Written by: Nicholas Fearn
An 18-year-old software developer has created an iOS app to help those on the autistic spectrum in their day-to-day lives.
Ethan Shallcross, who has a form of autism and lives in the English town of Torquay, developed Aumi to enable people to manage their anxiety, monitor their mental health and reduce burnout.
“The app has been built with people on the autism spectrum in mind, and his has influenced the design and functionality of the entire app,” he says. “However, it is not just for people on the autism spectrum. People who have high anxiety, are frequently burnt out, or struggle with their mental health may also find it useful.” Click here to read the rest of the story.
Source: Disability Scoop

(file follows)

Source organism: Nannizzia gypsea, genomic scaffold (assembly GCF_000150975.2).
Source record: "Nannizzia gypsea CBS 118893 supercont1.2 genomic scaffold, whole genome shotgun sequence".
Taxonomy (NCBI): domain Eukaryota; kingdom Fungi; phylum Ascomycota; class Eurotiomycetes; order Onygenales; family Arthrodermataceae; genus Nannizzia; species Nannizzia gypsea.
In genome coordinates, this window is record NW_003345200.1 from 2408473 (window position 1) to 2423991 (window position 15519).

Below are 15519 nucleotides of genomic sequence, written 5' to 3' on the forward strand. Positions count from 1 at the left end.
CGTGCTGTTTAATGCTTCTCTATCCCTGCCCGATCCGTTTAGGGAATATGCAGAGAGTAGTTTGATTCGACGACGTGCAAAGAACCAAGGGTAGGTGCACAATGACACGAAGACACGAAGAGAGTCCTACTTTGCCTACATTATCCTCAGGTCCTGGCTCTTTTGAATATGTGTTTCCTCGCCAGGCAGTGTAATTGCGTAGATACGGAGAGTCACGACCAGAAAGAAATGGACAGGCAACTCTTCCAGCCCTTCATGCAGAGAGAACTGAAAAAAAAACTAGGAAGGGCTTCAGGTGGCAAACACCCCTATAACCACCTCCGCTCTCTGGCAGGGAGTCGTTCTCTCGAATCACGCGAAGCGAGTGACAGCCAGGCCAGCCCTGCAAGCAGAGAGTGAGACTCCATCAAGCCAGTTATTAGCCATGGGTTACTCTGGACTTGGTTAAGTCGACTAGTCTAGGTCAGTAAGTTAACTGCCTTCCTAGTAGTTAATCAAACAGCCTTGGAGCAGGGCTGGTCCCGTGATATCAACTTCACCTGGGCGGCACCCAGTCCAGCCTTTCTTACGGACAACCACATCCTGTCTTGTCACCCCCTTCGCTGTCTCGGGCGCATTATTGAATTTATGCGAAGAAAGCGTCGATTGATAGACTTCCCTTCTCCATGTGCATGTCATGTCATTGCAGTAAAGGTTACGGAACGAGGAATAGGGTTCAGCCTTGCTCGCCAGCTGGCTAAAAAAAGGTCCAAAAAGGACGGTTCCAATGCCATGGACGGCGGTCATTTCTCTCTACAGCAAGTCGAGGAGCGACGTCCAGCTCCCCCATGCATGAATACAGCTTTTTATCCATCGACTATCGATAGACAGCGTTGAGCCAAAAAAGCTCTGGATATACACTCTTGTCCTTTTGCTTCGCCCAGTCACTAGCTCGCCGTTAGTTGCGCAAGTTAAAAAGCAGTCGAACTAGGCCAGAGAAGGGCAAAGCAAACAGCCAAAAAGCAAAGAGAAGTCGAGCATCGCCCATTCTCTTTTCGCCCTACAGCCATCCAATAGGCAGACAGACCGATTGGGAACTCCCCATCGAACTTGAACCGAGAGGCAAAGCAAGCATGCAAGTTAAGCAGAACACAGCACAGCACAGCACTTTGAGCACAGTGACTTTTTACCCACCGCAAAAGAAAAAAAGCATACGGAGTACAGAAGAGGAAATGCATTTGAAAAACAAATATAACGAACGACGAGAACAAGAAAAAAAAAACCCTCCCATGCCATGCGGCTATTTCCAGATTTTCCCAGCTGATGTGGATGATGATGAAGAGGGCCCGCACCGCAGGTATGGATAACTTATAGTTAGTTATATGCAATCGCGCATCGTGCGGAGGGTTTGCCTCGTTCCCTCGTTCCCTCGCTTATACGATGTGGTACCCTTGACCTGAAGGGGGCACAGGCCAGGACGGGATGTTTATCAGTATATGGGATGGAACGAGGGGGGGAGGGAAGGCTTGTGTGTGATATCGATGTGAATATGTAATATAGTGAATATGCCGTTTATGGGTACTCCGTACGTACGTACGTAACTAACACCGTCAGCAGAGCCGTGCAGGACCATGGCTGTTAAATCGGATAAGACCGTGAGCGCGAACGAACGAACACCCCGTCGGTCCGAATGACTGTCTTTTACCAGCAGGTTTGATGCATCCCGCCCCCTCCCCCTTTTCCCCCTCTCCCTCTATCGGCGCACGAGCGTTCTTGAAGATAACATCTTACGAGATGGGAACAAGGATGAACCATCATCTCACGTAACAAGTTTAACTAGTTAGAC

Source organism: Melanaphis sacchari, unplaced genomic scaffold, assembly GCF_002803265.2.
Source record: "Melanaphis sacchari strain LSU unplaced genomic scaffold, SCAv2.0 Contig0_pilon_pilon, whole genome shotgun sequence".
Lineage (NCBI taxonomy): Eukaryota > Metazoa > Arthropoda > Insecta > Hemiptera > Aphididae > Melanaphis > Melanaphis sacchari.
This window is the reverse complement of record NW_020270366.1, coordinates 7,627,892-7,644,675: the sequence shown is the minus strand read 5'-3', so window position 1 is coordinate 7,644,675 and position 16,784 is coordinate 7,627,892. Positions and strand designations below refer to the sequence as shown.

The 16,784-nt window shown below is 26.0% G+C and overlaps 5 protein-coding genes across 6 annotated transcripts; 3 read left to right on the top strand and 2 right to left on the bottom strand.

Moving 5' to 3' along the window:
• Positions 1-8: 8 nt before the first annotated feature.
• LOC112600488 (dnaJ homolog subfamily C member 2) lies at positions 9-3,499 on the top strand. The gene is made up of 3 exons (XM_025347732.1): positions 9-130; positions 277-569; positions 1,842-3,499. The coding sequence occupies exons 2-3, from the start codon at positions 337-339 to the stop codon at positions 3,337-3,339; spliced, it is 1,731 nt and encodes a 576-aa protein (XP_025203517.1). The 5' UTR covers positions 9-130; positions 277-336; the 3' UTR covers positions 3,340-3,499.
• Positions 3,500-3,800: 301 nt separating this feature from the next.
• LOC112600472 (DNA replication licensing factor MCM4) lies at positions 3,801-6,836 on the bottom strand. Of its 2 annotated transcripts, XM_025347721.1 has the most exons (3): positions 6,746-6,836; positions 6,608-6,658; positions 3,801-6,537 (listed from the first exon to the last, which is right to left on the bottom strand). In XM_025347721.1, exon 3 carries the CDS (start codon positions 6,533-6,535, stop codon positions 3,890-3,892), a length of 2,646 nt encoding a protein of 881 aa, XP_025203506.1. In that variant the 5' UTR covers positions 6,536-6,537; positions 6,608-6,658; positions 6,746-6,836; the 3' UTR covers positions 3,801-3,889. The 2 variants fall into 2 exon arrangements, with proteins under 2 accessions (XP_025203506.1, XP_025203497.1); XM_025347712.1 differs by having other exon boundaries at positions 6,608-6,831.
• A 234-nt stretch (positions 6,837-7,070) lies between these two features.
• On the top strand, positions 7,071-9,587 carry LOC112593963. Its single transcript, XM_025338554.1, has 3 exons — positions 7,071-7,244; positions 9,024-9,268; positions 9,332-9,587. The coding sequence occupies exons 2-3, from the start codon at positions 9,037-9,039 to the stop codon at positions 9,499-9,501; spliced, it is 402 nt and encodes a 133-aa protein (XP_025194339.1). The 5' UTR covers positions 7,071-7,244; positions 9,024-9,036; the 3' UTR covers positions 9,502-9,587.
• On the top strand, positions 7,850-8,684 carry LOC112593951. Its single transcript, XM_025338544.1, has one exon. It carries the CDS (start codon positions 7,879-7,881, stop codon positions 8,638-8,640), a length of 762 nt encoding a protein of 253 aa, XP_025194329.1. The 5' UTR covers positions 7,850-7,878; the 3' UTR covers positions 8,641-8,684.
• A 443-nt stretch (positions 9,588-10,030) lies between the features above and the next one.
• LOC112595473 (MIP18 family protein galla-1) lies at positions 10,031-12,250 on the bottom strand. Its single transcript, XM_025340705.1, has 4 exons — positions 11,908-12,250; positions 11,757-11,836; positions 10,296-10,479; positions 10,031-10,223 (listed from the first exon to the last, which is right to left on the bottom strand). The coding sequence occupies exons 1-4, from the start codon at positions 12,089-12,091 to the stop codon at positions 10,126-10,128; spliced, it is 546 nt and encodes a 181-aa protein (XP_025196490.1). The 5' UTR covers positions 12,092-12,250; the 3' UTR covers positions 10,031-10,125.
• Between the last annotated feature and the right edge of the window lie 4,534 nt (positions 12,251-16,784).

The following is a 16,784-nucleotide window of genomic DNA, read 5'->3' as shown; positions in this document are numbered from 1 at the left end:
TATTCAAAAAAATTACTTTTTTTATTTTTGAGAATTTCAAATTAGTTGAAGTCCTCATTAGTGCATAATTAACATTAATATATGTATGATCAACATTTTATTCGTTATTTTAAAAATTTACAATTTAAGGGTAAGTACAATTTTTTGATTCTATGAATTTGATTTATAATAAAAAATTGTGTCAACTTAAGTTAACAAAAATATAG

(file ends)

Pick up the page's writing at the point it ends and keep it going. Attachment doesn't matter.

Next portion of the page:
Fewer than half of states are meeting their obligations to properly serve students with disabilities, the U.S. Department of Education says.
In an annual review of performance under the Individuals with Disabilities Education Act, federal officials found that just 21 states deserved the designation of “meets requirements” for the 2017-2018 school year.
The remaining states were classified as “needs assistance.” Click here to read the rest of the story.
Source: Psychology Today
These are what usually come to mind when we think of the Senses-The Five Senses.